Farmland Birds at The Hawthorns

September 20, 2012

The Hawthorns took part in the RSPB Volunteer and Farmer Alliance Project 2012 this summer. This was undertaken by a local RSPB volunteer and provided a survey of the birds breeding on the farm. The project began in 1999 and now over 6,000 farms in the country have been surveyed providing a wealth of information to the RSPB and farmers. The RSPB volunteer is provided with training so that the surveys can be conducted with confidence and then carries out three or four early morning surveys between April and June.

The RSPB volunteer called at the farm one evening to discuss the area of the farm, studied maps and took advice as to where the most habitat rich locations were situated. He then outlined that he would be undertaking three or four (very) early morning surveys. After each survey we would be provided with a species list of birds spotted that day. At the end of the survey period the results would be analysed and a map produced showing the location and behaviour of the birds seen throughout the project. The results are made available for conservation purposes and help contribute towards the Bird Conservation Targeting Project (BCTP) and the British Trust for Ornithology (BTO) atlas.

To date results have shown that Environmental Stewardship for birds has resulted in a drop in the decline for farmland species in the local area.

It was encouraging to see that some of the bird species were seen and heard on all of the four survey visits this included Blackbirds, Blackcaps, Blue tits, Buzzards, Carrion Crows, Chaffinch, Chiffchaff, Dunnock, Great tits, Greylag Geese, Lapwings ,Linnets, Mallards, Robins, Skylarks, Stock Doves, Swallows, Whitethroats, Wood pigeons, Wrens and Yellowhammers.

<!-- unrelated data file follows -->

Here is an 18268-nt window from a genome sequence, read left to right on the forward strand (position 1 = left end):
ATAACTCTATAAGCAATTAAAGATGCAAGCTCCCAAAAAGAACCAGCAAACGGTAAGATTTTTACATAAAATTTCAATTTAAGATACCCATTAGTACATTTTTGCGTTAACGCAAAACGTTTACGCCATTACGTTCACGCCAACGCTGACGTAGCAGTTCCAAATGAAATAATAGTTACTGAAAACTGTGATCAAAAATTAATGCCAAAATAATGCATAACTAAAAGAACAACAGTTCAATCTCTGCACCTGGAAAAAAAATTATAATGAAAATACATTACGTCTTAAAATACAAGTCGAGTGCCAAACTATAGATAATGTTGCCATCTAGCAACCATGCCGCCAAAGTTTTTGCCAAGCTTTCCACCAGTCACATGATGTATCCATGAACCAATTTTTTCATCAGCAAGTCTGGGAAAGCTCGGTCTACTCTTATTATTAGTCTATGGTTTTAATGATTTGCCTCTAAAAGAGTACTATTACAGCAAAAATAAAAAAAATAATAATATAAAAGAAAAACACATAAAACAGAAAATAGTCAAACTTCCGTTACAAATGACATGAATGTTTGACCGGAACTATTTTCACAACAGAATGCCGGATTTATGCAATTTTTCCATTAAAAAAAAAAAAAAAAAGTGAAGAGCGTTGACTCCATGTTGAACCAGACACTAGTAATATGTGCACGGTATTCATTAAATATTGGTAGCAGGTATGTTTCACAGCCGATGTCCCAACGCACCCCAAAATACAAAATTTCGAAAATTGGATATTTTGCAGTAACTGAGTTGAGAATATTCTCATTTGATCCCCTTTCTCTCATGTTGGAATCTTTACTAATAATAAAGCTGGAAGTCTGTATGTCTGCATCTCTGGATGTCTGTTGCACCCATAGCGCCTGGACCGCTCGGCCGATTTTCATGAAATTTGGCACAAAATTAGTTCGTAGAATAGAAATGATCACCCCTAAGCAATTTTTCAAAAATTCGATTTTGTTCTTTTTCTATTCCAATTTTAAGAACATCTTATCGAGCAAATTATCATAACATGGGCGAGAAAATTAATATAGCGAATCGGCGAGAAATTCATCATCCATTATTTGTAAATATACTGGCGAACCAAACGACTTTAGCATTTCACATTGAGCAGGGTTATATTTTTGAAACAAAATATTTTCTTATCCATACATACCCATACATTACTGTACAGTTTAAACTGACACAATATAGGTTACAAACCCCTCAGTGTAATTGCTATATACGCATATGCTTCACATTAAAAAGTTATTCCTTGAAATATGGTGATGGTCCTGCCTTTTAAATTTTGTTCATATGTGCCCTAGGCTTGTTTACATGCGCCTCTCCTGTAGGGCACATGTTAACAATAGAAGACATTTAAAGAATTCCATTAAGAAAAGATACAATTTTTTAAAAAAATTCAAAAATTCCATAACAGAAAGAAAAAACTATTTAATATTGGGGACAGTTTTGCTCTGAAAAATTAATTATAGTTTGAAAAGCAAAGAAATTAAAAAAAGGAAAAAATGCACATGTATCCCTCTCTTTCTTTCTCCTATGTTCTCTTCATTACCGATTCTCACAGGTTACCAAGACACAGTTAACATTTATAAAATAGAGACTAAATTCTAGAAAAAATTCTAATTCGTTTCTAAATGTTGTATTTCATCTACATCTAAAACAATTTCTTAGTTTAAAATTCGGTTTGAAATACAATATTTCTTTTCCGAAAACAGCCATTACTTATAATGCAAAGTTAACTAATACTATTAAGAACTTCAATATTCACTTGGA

The RSPB website is very useful and can help you identify birds by using the following web link

Here is a brief overview of some of the species noted above.


Male                                                      Female

Blackcaps are more or less resident in this area of the country. They tend to favour sites that have woodland and dense undergrowth including areas of scrub. The male Blackcap has a particularly attractive song.


Male                                                      Female

The chaffinch is one of the most common birds found in Britain and Ireland; nevertheless it is still a joy to see around the farm. It is able to live in a wide range of habitats and can often be heard if not seen.


Chiffchaffs are quite small birds, usually being about 11cm in length. They are most distinguishable by their song and their dark coloured legs. Chiffchaffs like habitats with trees and shrubs.


Male                                                        Female

Male linnets acquire pinky patches on their head and breast during the breeding season but loses the colour in the winter months. They belong to the finch family and are a common resident in this area.


Male                                                      Female

The whitethroat can often be seen between May and September and is characteristic of scrub, hedgerows and bramble covered ares. They eat insects and berries and overwinter in Africa.

The pictures shown here were taken from the RSPB website. The results here form a small part of the RSPB Volunteer and Farmer Alliance Project 2012 at The Hawthorns. More information on the bird survey and species identified on the farm will be released in a short time.


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